Murphy, M. J. and Smyth, R. C.
Job Evaluation by the Point Plan.
Factory Management. 104: 6: 137–148. June 1946.

Describes the point-plan method of job evaluation, and suggests, on the basis of a survey of company practice, that 8 to 12 factors be used. Presents an illustrative plan and reviews in step-by-step fashion its development and application. Covers the preparation of job descriptions in detail, and offers a variety of suggestions in connection with installing the plan.

National Industrial Conference Board. A Plan for Rating Factory and Office Jobs. The Board. Supplement to “The Conference Board Management Record.” New York. 1944, 8 pp. Presents with brief discussion the point rating plans of job evaluation developed and used by the Norton Company for wage earners' and salaried jobs. Includes numerous charts and tables and descriptions of the six key jobs for each of the two parts of the evaluation program.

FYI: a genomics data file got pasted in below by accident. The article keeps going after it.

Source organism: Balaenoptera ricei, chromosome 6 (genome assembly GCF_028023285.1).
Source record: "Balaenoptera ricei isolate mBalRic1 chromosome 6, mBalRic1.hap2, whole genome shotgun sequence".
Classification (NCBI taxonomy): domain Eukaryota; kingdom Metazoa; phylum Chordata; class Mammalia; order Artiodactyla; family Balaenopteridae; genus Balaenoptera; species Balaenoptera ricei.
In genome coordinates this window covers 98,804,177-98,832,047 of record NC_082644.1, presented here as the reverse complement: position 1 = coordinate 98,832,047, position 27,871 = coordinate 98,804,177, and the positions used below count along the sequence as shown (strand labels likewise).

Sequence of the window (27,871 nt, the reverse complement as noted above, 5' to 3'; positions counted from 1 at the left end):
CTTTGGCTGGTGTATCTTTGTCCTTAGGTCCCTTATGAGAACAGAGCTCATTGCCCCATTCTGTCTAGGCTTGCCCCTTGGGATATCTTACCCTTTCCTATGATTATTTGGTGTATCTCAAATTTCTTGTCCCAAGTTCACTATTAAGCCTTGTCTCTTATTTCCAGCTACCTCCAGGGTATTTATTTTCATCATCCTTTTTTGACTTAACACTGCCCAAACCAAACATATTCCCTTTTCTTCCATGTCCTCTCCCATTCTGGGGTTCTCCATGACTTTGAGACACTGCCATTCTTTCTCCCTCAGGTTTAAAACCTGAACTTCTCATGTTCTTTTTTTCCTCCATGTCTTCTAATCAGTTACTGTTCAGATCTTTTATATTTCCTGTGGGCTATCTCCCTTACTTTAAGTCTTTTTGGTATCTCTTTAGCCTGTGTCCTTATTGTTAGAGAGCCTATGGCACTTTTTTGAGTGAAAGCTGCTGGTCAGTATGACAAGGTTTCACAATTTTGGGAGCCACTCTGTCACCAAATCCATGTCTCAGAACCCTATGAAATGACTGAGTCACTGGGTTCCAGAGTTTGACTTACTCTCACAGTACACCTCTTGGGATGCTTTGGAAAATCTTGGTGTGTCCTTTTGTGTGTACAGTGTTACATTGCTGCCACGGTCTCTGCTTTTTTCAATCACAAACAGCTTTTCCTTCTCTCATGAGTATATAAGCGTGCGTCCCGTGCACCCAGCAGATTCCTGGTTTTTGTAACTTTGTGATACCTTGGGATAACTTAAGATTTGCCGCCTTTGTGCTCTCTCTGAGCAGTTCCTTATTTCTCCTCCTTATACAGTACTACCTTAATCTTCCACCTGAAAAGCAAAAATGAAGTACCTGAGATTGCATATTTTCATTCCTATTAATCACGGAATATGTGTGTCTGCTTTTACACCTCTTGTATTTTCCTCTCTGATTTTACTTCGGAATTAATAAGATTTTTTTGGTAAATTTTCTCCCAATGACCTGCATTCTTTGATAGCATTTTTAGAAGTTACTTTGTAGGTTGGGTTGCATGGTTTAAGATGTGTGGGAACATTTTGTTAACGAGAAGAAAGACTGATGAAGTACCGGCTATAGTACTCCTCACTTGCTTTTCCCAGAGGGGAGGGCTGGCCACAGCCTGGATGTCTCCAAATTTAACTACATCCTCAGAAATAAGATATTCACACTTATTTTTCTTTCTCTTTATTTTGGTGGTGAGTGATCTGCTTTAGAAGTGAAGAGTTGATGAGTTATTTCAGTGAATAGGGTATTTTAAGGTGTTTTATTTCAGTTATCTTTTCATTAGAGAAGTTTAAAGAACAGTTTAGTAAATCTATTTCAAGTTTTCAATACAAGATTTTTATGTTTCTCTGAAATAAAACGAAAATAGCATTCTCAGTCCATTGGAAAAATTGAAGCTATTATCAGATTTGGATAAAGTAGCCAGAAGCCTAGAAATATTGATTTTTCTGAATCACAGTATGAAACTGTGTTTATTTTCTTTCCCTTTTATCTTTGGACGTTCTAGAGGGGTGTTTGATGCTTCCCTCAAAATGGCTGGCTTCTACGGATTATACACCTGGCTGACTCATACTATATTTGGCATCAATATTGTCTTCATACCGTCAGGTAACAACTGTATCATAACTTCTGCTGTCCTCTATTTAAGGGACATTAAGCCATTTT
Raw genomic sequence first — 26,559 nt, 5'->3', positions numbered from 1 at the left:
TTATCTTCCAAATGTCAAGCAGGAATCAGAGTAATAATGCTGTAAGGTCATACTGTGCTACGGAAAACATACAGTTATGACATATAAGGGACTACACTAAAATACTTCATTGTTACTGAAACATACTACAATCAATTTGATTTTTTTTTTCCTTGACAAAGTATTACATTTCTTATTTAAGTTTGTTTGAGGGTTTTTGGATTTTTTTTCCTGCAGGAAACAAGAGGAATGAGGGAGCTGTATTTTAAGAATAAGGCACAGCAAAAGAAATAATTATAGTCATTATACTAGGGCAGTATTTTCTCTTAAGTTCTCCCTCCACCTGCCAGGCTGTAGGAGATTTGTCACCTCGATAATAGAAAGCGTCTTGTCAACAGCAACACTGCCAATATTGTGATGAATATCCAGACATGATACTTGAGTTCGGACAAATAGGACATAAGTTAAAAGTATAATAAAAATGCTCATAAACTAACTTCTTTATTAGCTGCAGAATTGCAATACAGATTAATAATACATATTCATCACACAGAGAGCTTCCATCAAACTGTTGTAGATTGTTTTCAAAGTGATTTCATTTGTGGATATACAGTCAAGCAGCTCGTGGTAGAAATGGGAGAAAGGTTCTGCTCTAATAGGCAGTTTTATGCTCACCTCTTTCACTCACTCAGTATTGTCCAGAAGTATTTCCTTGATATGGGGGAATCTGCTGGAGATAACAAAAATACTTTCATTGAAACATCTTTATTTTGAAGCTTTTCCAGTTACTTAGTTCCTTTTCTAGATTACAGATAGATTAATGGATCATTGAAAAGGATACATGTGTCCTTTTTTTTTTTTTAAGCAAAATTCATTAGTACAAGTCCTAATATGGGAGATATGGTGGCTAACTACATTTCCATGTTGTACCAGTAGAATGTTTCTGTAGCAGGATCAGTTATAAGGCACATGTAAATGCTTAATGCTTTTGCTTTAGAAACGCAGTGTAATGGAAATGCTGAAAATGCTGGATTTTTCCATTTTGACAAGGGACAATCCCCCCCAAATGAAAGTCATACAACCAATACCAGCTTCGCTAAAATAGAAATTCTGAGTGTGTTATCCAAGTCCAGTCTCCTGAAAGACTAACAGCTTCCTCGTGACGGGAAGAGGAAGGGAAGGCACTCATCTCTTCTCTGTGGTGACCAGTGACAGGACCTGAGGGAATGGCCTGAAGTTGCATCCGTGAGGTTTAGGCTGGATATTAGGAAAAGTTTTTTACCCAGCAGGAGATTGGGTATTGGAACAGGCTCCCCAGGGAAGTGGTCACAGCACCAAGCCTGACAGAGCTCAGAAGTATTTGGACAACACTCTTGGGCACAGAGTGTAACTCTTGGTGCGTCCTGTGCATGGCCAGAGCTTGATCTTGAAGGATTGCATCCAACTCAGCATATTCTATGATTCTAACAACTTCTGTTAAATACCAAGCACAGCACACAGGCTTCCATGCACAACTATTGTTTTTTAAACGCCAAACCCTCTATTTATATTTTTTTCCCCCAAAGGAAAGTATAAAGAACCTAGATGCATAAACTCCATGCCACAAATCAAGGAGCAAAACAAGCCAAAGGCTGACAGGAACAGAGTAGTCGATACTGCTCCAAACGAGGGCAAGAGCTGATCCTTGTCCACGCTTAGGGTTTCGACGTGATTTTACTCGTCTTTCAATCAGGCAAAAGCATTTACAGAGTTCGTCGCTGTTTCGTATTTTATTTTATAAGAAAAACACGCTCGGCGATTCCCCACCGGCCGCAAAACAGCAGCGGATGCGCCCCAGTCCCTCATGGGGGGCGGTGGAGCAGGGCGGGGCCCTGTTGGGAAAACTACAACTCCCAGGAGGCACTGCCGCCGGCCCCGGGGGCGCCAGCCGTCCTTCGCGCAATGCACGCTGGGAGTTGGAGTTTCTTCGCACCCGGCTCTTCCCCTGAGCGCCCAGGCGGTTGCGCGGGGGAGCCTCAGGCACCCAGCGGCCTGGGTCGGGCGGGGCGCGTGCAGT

National Metal Trades Association. Industrial Relations Policies and Procedures, Bulletin No. 3: Part I– Wage and Salary Administration; Part II—Job Rating; Part IV—Putting Job Rating to Work. The Association. Chicago, Ill. November 1940; January 1941; February 1942. 4 pp.; 11 pp.; 12 pp. Discusses the basic fundamentals in a sound wage and salary payment policy and how such a policy should be administered. Describes how job rating should be done, what it is, the necessity for proper wage differentials between jobs; and presents the Association point rating system in detail with charts and forms. Suggests and explains the procedures to be followed in conducting an effective job rating survey and how the results may be applied. (See also Nos. 125, 126, 134, 181, 182, 196, and 261.)